Cocktail time. A class on how to make a Mojito was one of the highlights of the Taste of Melbourne festival. Out of all the events we went to, the cocktail making lessons were the ones that seemed to excite festivalgoers the most. Long lines, packed sessions, and lots of locals taking their cocktail educations very seriously.
We did a group Daiquiri-making session first. Fast-paced, fun, and 100% hands-on, each participant worked at a bench with their cocktail equipment (muddler, stirrer, shaker etc), spirits, and ingredients before them, taking direction from an instructor on the stage while staff roamed the room ensuring we all kept up. After, participants roamed the Royal Exhibition Building sipping their cocktails in super-size plastic glasses.
The Daiquiri was invented in 1898 by an American engineer working in Cuba, called Jennings Cox, who took some fresh limes from a tree, mixed the juice with sugar to tone down the sourness, added Bacardi and shook it by hand over some ice. He called it a Daiquiri after the town of the same name where he was living in Cuba. The original recipe remains the same: 60 ml Bacardi Superior, 30ml freshly squeezed lime juice, and 2 teaspoons of castor sugar. Only difference is that these days it’s shaken vigorously in a cocktail shaker and strained before serving.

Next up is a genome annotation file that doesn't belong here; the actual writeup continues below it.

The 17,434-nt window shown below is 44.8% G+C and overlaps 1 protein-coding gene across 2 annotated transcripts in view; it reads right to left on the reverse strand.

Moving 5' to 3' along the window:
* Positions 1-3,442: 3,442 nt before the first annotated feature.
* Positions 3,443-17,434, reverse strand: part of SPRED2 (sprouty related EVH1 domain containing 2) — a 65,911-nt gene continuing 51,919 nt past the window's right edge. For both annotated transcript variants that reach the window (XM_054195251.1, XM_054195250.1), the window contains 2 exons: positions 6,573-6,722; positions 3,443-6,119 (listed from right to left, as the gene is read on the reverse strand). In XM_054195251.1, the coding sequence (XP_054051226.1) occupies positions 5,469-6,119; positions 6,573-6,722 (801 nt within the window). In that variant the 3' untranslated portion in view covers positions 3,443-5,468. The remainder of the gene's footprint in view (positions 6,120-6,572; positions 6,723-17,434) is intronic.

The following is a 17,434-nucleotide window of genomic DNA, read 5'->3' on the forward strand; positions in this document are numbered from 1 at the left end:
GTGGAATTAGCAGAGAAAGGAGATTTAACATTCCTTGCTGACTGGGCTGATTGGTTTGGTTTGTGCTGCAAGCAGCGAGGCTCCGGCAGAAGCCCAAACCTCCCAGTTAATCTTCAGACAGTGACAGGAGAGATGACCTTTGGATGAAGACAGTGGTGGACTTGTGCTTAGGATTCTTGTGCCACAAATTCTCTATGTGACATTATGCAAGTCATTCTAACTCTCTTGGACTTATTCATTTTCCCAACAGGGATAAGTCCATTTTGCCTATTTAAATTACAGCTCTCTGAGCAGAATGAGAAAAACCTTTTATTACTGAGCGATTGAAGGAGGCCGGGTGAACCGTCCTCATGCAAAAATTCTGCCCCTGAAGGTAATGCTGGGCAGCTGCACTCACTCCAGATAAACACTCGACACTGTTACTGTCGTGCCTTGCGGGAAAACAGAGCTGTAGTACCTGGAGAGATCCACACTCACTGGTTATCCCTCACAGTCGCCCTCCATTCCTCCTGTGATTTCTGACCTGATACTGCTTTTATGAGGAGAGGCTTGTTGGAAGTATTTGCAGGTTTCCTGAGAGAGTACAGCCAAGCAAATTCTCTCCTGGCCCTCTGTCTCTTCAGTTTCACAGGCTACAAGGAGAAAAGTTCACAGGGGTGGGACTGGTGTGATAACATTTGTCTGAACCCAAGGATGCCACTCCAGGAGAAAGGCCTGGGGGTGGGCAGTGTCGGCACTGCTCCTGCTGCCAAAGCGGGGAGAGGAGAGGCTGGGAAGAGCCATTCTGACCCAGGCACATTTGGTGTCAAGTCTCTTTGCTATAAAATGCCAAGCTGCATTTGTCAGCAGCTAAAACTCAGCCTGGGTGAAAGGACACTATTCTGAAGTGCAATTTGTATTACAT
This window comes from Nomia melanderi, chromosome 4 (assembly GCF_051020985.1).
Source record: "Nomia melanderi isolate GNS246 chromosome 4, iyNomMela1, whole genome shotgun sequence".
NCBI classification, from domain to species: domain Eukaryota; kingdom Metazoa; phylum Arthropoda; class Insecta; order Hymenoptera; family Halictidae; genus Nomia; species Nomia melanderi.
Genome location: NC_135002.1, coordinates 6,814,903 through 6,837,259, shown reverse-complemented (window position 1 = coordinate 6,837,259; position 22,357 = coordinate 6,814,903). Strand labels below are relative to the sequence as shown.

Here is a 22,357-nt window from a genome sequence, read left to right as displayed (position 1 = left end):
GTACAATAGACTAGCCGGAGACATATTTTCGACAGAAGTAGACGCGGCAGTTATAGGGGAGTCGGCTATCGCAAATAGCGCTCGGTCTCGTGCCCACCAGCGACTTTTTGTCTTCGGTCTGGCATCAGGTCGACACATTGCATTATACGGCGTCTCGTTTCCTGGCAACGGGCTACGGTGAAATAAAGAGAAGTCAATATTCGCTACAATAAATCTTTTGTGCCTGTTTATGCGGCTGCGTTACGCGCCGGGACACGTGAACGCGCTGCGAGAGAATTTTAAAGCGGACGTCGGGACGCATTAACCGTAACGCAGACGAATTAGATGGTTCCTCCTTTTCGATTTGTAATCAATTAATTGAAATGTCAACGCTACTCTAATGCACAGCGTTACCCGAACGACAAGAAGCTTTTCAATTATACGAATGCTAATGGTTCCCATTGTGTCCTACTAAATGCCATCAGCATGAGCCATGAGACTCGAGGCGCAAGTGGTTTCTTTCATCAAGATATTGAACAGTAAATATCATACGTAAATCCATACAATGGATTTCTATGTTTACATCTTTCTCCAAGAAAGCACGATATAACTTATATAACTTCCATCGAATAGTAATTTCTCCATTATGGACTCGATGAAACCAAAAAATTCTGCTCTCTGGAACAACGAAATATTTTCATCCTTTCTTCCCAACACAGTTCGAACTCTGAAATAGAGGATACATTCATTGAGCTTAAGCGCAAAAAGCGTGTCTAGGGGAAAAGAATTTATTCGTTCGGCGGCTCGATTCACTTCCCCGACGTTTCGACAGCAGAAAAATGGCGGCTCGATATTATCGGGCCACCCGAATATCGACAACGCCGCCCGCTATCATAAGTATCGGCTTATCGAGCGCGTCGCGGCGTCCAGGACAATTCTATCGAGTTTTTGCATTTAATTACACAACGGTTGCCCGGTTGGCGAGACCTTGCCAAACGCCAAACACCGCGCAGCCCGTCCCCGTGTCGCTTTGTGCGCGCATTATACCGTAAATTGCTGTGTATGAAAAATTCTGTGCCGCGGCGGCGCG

If you missed out on a class, you could get a private one-on-one demo at the Sensology bar, and we did that too, with brand ambassador Martin Newell – and we got a history lesson in the process. The Mojito it seems, whose origins date back to the 15th century, was once called a ‘Draque’, and its base was a throat-burning, distilled sugar cane spirit that was used to ward off sickness. It wasn’t after the late 19th century when the more palatable Bacardi, the world’s first aged white rum, was created, that the Mojito – meaning ‘little soul’ – was invented in the early 20th century.
Making Mojitos wasn’t new to us. In fact, it was on our second trip overseas to Cuba, way back in the ’90s, that we had our first thirst-quenching mint-filled Mojito in Havana’s sultry heat. We became hooked on the things, sipping several of them every afternoon after a sweaty day strolling around the city taking photos. In those days, they were $1 each! Back in Sydney, with our duty free Cuban rums, I’d often make Mojitos when we had friends over for drinks on a summer’s evening on our balcony overlooking the harbour.
The Mojito we learned to make from the Sensology bartender was very close to the Mojito of my memory of Cuba, a very different drink to the Mojitos often served at bars that can be more akin to a Caipirinha. The only difference was in Cuba they used more lime chunks and a lot more mint, cramming the glass with bunches of leaves so that they appeared to grow from the glass. Mint and lime aside (I recommend adding more of each), it’s the most authentic recipe I’ve ever tasted outside of Cuba:
45ml Bacardi Superior
4 lime chunks
8-12 mint leaves
2.5 teaspoons of castor sugar
45 ml soda water
Delicately muddle the limes into the castor sugar so as not to release any bitterness from the skin and rind.
‘Slap’ the mint loudly between your two hands to ‘wake it up’ to release the aroma, then slip it into the glass.
Half fill the glass with ice, add the Bacardi Superior, and stir.
Add a little more ice if you like, then top with soda water and stir gently to finish.
Garnish with extra mint.